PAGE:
Assistant professor of linguistics Dan Parker has been awarded with a grant from the National Science Foundation to continue to pursue linguistics research at William & Mary. The title of the grant is The Cognitive Basis of Linguistic Illusionsand provides $223,752 funding in total spanning 3.5 years. The grant is funded through the Behavioral and Cognitive Sciences Division of the Linguistics Program at the National Science Foundation.
The primary purpose of the grant is to support Parker’s current research which utilizes experimental and computational methods to uncover how we understand language. The funding will be used specifically to support experiments, pay participants, and acquire new equipment and software necessary to conduct the work proposed in the grant. Parker is excited for an opportunity new to the linguistics department: hiring a student lab manager. Parker mentions, “the funding will also be used to create three new paid research assistantship positions for students at William & Mary … One of the people hired will serve as a lab manager, which is exciting, because we’ve never had a dedicated lab manager to help us keep everything organized and running smoothly. The other two people will be working with me on the proposed research.”
The research outlined in the grant focuses on a phenomenon known as linguistic illusions. Linguistic illusions are cases where speakers systematically misinterpret incoherent or ill-formed sentences as if they were well-formed. Parker mentions that these illusions have gained attention and that the field has some ideas but still not a good account of why they occur. “I hope that the research that comes out of this grant will give a better understanding of why illusions occur in the first place. The ultimate goal is to use the insights from the grant to inform our theories of how language interacts with other cognitive systems, like working memory, and how language is organized in the mind.”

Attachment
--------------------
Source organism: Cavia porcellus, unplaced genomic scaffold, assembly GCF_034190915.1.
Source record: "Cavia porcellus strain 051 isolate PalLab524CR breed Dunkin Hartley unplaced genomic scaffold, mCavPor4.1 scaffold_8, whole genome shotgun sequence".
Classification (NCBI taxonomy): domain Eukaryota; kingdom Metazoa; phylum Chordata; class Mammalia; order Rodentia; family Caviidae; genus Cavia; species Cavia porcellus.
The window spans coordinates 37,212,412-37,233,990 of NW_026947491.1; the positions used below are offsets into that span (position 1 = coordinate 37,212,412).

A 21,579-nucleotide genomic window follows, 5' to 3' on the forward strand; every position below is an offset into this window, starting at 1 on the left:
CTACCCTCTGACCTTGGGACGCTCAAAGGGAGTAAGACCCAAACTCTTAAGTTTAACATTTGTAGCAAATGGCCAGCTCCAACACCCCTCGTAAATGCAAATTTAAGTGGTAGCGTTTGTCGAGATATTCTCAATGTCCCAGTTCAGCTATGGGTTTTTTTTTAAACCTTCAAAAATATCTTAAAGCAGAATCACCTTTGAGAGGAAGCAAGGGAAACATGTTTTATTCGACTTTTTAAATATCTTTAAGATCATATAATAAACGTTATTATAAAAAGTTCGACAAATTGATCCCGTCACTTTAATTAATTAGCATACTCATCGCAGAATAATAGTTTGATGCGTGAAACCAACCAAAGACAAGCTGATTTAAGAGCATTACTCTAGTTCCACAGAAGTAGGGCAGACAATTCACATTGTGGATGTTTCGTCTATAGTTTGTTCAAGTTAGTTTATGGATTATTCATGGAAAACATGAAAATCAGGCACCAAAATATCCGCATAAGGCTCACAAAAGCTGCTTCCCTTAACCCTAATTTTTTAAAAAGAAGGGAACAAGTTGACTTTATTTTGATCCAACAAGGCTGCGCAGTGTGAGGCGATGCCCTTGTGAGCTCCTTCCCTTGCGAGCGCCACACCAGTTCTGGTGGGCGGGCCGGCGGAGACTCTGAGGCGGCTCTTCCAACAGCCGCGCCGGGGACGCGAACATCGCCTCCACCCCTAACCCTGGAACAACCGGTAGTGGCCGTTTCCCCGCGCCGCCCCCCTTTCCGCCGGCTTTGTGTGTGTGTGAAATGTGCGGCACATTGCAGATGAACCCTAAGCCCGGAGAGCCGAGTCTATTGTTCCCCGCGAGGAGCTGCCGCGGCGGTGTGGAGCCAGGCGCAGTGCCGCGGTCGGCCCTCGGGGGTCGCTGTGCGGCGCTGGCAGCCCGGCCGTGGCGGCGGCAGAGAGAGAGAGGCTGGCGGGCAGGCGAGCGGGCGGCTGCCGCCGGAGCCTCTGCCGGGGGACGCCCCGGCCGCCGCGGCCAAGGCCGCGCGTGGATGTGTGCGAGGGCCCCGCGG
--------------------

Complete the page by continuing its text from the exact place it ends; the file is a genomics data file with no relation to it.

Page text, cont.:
Specifically, Parker mentions “the hypothesis that I’m testing right now is that these illusions are rooted to reflect errors in how we encode and access linguistic representations in working memory as we talk or read. There is a lot of evidence which shows that our memory system is very noisy and prone to error, and my research is testing whether those errors feed the linguistic system resulting in illusions.”
The NSF grant is exciting news for William & Mary linguistics as it will provide an opportunity to utilize new behavioral and modeling techniques that have not been used in the lab before. Parker looks forward to expanding his own experiment repertoire as well as educating students and fellow faculty. “I’m excited that the grant will allow me to work more closely with our students to train the next generation of scientists.”